Galettes are pancakes – only better. The hardcore version has them fried only on one side, toppings put on top (as you would with toppings), and the sides only nonchalantly folded over. For the fussy Anglo-Saxon palates flipping is sometimes permitted though, thus losing the nonchalance of the folding as the galette will be firmer cooked on both sides. And it's damn tough to flip without tearing.
Made with buckwheat flour, they are more savoury than all-wheat crepes and so suited to savoury filling. You name it, it goes: cheese and ham, spinach, mushrooms, tomatoes, saucisse or ratatouille – with an egg cracked on top, or not. I could live on galettes when in Brittany, if it wasn’t for their excellent oysters and mussels.
Bang on trend, as they are gluten-free, but some people will sniff at ‘not proper pancakes’. I know: you raise them, educate them, feed them with good stuff and they still turn out food ignorants…
- 220g buckwheat flour
- a pinch of salt
- 2 eggs
- 600-700ml cold water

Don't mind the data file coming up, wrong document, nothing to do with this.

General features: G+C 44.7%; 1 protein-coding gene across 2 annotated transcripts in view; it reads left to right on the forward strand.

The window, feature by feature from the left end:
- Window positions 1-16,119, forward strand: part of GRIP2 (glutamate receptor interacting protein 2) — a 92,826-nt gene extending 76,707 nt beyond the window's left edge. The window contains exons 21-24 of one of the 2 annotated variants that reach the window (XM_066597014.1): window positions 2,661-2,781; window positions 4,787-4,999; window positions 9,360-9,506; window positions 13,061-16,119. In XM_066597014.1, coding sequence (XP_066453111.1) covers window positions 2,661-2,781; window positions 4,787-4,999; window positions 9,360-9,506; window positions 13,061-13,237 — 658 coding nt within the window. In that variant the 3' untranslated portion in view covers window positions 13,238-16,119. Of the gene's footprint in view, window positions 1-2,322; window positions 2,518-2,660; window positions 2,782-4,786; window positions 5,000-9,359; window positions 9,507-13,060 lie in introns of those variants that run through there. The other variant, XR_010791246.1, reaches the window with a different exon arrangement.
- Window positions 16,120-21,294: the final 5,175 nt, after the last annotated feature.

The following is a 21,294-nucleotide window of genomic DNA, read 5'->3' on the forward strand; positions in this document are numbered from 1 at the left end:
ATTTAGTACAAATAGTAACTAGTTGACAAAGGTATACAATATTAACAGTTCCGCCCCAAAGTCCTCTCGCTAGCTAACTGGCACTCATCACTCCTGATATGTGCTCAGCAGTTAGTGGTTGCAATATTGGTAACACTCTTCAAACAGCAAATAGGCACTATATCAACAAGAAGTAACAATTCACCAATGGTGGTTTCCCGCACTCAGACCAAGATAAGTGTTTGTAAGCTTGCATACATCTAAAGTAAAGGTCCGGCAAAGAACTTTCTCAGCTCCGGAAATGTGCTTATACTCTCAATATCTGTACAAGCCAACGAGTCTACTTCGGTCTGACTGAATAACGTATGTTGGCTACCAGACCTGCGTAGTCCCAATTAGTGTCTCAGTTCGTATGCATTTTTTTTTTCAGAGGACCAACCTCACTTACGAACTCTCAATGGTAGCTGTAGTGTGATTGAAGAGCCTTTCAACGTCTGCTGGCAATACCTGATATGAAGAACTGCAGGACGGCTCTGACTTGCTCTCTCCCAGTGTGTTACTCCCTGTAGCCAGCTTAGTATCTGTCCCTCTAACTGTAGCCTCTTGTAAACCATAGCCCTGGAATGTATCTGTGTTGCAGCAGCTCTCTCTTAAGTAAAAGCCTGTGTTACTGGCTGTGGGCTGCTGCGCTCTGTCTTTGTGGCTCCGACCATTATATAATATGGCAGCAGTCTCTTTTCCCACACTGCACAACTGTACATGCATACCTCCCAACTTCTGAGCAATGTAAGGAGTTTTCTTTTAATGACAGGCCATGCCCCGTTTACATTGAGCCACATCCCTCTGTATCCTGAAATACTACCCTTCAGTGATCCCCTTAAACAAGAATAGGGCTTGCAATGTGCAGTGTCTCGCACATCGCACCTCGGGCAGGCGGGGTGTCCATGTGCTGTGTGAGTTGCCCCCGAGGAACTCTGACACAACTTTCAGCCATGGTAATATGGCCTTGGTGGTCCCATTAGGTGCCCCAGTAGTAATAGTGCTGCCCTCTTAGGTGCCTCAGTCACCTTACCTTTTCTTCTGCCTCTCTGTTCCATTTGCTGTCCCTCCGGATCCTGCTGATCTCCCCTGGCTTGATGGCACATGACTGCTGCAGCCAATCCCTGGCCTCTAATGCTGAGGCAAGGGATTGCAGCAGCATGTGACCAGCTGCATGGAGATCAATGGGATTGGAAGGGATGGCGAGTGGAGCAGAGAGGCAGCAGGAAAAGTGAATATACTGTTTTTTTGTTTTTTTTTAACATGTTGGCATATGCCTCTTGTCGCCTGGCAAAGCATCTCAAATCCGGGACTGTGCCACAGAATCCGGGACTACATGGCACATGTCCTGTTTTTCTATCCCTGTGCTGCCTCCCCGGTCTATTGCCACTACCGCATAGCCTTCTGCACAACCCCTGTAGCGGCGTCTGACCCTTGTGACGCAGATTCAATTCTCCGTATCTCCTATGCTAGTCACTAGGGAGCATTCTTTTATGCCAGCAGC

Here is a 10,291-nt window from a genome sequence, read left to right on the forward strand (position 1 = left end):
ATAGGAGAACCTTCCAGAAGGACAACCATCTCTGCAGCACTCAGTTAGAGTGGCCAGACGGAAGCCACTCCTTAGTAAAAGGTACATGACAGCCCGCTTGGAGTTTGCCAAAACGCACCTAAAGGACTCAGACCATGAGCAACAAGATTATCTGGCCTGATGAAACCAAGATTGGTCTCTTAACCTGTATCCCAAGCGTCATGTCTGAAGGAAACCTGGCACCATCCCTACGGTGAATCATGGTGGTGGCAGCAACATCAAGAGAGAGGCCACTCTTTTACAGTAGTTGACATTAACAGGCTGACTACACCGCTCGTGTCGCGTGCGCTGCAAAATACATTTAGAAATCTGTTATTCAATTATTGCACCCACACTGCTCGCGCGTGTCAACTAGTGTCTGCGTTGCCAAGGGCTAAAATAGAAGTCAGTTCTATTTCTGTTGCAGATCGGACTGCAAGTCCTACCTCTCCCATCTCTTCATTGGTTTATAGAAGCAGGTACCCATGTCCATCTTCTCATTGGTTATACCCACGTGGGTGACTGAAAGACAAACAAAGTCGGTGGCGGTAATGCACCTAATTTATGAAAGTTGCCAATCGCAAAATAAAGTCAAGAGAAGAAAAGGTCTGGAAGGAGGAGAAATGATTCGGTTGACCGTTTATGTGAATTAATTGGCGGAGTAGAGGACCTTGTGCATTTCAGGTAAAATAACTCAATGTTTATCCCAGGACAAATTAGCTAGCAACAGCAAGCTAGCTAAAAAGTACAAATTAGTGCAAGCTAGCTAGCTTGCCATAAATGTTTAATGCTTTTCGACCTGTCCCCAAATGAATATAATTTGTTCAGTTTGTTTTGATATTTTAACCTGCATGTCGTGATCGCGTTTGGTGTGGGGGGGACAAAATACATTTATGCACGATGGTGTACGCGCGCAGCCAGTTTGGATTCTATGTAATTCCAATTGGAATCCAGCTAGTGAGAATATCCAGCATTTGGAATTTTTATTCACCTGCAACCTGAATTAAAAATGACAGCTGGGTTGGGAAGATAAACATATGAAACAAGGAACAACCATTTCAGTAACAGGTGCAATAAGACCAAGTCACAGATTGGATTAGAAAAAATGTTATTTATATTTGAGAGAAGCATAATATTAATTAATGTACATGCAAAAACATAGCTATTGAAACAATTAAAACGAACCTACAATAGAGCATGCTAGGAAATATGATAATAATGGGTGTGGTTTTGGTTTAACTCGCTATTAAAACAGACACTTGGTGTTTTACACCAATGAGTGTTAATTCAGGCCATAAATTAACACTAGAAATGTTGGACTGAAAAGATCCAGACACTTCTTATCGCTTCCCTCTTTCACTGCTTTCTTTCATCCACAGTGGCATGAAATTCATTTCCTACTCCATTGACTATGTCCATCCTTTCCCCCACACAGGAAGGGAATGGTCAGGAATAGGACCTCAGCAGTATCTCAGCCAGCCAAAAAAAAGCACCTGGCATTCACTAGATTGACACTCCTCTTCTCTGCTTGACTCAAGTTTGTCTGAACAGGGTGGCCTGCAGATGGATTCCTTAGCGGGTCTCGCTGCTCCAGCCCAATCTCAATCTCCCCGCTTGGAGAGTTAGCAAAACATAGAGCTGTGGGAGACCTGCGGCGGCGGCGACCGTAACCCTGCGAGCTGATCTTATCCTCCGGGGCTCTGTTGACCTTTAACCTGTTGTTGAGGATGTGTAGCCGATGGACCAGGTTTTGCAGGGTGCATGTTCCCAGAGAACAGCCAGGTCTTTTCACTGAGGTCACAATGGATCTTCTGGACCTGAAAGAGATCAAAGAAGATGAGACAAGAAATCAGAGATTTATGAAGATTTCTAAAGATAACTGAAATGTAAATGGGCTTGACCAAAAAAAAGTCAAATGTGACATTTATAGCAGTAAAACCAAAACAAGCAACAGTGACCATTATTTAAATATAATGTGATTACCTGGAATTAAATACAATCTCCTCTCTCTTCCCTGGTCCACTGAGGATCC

- 40g melted butter plus more for frying
- For the topping:
- sliced ham
- sliced cheese (Monterey Jack or similar) or grated Gruyere or Cheddar
- a handful of spinach leaves, washed and torn
Mix all the galettes’ ingredients together starting with eggs and flour, adding a little water at a time to obtain a smooth batter. Whisk in the salt and melted butter at the end. Let the mix stand for a couple of hours.
Heat up a large pan or a flat griddle until very hot. Melt a small knob of butter and wipe most of it off with a paper towel. You probably won’t need to butter the pan more often than for every other galette.
Pour in or ladle about half a cupful of the batter, depending on the size of the pan and tilt the pan sideways so that it spreads evenly. You might find that the mix needs thinning with more water if it rolls around the pan instead of spreading evenly, as you tilt it – the thinner the galette the better. Leave it to cook for a couple of minutes until the top of the crepe turns opaque. Now add the toppings: first the cheese, then ham, just a slice, and top with a few spinach leaves. Fold the four sides towards the middle, leaving some topping exposed, then slide the galette onto a plate.
If you don't like the idea of frying just one side - although I promise the thin layer of batter WILL be cooked through - after a minute insert a metal spatula or a palette knife carefully underneath the galette to see if it is dry underneath. If it is, slide the spatula under the middle of the galette and flip decisively. Proceed with topping and folding.
You can also fry a batch, top and fold them, drizzle with melted butter and flash in hot oven or under the grill, for extra-crispy though not awfully orthodox.